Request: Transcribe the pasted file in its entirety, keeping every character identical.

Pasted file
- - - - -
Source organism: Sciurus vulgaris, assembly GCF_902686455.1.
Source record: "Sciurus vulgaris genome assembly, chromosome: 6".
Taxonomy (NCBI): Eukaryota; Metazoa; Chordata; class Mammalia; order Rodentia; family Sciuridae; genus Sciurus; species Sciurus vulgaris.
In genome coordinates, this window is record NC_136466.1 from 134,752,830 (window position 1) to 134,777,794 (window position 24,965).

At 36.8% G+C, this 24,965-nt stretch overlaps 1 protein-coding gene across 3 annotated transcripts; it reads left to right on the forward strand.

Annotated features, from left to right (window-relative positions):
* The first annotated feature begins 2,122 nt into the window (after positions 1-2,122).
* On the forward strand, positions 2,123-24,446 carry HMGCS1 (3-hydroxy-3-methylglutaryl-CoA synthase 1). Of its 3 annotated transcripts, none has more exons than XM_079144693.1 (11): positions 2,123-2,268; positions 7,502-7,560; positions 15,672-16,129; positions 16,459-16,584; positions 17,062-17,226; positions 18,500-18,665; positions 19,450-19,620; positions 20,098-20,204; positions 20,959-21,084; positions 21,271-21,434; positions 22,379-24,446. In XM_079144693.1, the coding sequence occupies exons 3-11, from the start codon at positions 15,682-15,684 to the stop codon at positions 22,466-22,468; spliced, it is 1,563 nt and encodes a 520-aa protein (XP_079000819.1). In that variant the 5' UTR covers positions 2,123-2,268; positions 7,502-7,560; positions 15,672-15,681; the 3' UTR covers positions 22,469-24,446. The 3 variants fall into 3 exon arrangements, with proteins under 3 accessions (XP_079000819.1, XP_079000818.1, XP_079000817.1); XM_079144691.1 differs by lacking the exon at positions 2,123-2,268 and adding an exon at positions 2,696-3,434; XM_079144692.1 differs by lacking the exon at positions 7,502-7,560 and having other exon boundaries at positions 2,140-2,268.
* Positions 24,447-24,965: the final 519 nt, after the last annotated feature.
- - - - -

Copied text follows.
Source organism: Sciurus vulgaris, assembly GCF_902686455.1.
Source record: "Sciurus vulgaris genome assembly, chromosome: 6".
Taxonomy (NCBI): Eukaryota; Metazoa; Chordata; class Mammalia; order Rodentia; family Sciuridae; genus Sciurus; species Sciurus vulgaris.
In genome coordinates, this window is record NC_136466.1 from 134,752,830 (window position 1) to 134,777,794 (window position 24,965).

At 36.8% G+C, this 24,965-nt stretch overlaps 1 protein-coding gene across 3 annotated transcripts; it reads left to right on the forward strand.

Annotated features, from left to right (window-relative positions):
* The first annotated feature begins 2,122 nt into the window (after positions 1-2,122).
* On the forward strand, positions 2,123-24,446 carry HMGCS1 (3-hydroxy-3-methylglutaryl-CoA synthase 1). Of its 3 annotated transcripts, none has more exons than XM_079144693.1 (11): positions 2,123-2,268; positions 7,502-7,560; positions 15,672-16,129; positions 16,459-16,584; positions 17,062-17,226; positions 18,500-18,665; positions 19,450-19,620; positions 20,098-20,204; positions 20,959-21,084; positions 21,271-21,434; positions 22,379-24,446. In XM_079144693.1, the coding sequence occupies exons 3-11, from the start codon at positions 15,682-15,684 to the stop codon at positions 22,466-22,468; spliced, it is 1,563 nt and encodes a 520-aa protein (XP_079000819.1). In that variant the 5' UTR covers positions 2,123-2,268; positions 7,502-7,560; positions 15,672-15,681; the 3' UTR covers positions 22,469-24,446. The 3 variants fall into 3 exon arrangements, with proteins under 3 accessions (XP_079000819.1, XP_079000818.1, XP_079000817.1); XM_079144691.1 differs by lacking the exon at positions 2,123-2,268 and adding an exon at positions 2,696-3,434; XM_079144692.1 differs by lacking the exon at positions 7,502-7,560 and having other exon boundaries at positions 2,140-2,268.
* Positions 24,447-24,965: the final 519 nt, after the last annotated feature.